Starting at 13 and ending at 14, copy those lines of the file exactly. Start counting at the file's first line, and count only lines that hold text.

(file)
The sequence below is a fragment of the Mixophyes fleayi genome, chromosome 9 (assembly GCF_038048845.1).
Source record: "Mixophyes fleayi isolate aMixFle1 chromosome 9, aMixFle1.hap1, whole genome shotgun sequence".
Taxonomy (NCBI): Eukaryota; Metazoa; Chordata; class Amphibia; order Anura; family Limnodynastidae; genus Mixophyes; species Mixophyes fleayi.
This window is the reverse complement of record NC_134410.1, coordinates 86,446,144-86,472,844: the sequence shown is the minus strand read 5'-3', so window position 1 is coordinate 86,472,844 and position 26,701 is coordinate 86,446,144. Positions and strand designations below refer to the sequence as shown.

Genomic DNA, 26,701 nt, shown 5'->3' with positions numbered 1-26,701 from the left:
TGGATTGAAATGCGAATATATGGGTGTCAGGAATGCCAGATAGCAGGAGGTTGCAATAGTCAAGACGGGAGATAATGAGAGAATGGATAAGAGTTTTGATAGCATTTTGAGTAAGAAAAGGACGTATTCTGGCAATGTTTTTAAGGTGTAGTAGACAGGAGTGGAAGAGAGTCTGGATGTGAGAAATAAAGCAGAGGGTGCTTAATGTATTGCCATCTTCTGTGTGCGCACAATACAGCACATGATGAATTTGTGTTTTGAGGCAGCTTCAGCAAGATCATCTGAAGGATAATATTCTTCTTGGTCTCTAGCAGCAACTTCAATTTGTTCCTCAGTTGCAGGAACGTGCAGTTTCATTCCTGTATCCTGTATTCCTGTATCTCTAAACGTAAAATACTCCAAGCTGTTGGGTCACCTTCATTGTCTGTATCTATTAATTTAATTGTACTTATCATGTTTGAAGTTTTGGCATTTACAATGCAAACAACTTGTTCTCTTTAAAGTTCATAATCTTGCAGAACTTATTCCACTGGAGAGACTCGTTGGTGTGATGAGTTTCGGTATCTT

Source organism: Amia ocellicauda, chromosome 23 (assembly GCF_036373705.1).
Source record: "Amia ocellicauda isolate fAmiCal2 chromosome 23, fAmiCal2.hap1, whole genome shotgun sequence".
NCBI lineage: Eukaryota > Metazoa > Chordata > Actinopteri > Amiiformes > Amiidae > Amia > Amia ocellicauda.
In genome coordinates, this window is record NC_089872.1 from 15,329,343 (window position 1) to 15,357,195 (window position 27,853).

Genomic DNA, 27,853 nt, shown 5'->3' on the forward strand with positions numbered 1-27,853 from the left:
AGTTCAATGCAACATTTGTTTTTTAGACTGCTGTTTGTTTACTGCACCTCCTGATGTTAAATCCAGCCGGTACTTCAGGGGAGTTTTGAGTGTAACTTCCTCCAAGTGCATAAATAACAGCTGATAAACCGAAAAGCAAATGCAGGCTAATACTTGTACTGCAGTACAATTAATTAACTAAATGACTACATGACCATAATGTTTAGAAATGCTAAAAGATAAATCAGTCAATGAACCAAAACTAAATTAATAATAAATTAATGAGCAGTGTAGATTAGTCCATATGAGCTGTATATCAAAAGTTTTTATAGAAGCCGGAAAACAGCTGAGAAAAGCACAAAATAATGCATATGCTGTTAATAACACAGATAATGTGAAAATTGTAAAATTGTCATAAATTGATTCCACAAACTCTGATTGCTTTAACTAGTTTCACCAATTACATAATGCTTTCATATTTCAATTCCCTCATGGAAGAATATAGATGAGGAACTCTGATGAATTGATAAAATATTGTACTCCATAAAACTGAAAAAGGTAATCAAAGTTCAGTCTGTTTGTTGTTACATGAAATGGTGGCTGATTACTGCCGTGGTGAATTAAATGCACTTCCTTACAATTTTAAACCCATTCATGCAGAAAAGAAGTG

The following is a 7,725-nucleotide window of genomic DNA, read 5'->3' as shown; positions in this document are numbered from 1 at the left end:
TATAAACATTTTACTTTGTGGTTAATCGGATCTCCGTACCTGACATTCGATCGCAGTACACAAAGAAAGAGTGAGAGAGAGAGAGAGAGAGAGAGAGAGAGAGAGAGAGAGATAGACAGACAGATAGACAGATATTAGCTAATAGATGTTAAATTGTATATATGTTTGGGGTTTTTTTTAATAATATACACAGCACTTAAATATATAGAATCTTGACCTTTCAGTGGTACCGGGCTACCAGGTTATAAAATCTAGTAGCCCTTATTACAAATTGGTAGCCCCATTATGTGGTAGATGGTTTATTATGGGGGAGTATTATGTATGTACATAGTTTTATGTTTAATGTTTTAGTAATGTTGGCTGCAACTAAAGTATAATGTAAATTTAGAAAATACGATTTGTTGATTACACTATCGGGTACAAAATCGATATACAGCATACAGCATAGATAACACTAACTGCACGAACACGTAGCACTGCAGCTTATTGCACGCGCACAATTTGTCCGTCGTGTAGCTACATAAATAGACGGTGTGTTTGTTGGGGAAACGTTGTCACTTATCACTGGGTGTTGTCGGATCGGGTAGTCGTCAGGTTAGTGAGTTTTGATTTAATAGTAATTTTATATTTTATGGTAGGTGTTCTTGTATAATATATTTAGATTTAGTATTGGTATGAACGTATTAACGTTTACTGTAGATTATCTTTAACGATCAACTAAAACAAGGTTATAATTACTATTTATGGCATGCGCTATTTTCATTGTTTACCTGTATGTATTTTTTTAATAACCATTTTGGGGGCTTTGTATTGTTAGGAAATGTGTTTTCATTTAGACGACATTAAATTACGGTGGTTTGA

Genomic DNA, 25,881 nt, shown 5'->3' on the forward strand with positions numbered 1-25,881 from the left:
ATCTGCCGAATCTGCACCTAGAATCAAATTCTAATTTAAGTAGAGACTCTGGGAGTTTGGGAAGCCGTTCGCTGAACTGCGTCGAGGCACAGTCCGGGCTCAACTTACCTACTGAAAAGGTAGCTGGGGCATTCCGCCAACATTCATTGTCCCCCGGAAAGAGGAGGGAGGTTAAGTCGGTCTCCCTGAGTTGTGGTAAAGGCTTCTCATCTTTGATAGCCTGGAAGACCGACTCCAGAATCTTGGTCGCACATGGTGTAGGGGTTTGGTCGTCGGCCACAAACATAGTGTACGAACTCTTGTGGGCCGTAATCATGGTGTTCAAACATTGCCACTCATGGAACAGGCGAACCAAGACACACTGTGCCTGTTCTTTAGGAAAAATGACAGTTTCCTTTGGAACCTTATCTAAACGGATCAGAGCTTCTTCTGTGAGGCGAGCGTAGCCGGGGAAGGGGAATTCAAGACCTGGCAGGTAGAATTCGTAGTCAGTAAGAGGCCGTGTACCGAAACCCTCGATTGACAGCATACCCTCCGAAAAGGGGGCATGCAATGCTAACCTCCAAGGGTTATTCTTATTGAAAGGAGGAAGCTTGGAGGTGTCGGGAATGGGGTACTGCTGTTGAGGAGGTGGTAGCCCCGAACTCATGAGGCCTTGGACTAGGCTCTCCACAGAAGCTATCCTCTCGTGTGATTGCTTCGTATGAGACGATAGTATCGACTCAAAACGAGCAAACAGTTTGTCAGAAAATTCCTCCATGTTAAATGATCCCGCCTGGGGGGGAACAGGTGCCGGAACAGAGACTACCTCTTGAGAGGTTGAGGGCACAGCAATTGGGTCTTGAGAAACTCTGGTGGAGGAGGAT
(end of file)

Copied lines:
The following is a 7,725-nucleotide window of genomic DNA, read 5'->3' as shown; positions in this document are numbered from 1 at the left end:
TATAAACATTTTACTTTGTGGTTAATCGGATCTCCGTACCTGACATTCGATCGCAGTACACAAAGAAAGAGTGAGAGAGAGAGAGAGAGAGAGAGAGAGAGAGAGAGAGAGATAGACAGACAGATAGACAGATATTAGCTAATAGATGTTAAATTGTATATATGTTTGGGGTTTTTTTTAATAATATACACAGCACTTAAATATATAGAATCTTGACCTTTCAGTGGTACCGGGCTACCAGGTTATAAAATCTAGTAGCCCTTATTACAAATTGGTAGCCCCATTATGTGGTAGATGGTTTATTATGGGGGAGTATTATGTATGTACATAGTTTTATGTTTAATGTTTTAGTAATGTTGGCTGCAACTAAAGTATAATGTAAATTTAGAAAATACGATTTGTTGATTACACTATCGGGTACAAAATCGATATACAGCATACAGCATAGATAACACTAACTGCACGAACACGTAGCACTGCAGCTTATTGCACGCGCACAATTTGTCCGTCGTGTAGCTACATAAATAGACGGTGTGTTTGTTGGGGAAACGTTGTCACTTATCACTGGGTGTTGTCGGATCGGGTAGTCGTCAGGTTAGTGAGTTTTGATTTAATAGTAATTTTATATTTTATGGTAGGTGTTCTTGTATAATATATTTAGATTTAGTATTGGTATGAACGTATTAACGTTTACTGTAGATTATCTTTAACGATCAACTAAAACAAGGTTATAATTACTATTTATGGCATGCGCTATTTTCATTGTTTACCTGTATGTATTTTTTTAATAACCATTTTGGGGGCTTTGTATTGTTAGGAAATGTGTTTTCATTTAGACGACATTAAATTACGGTGGTTTGA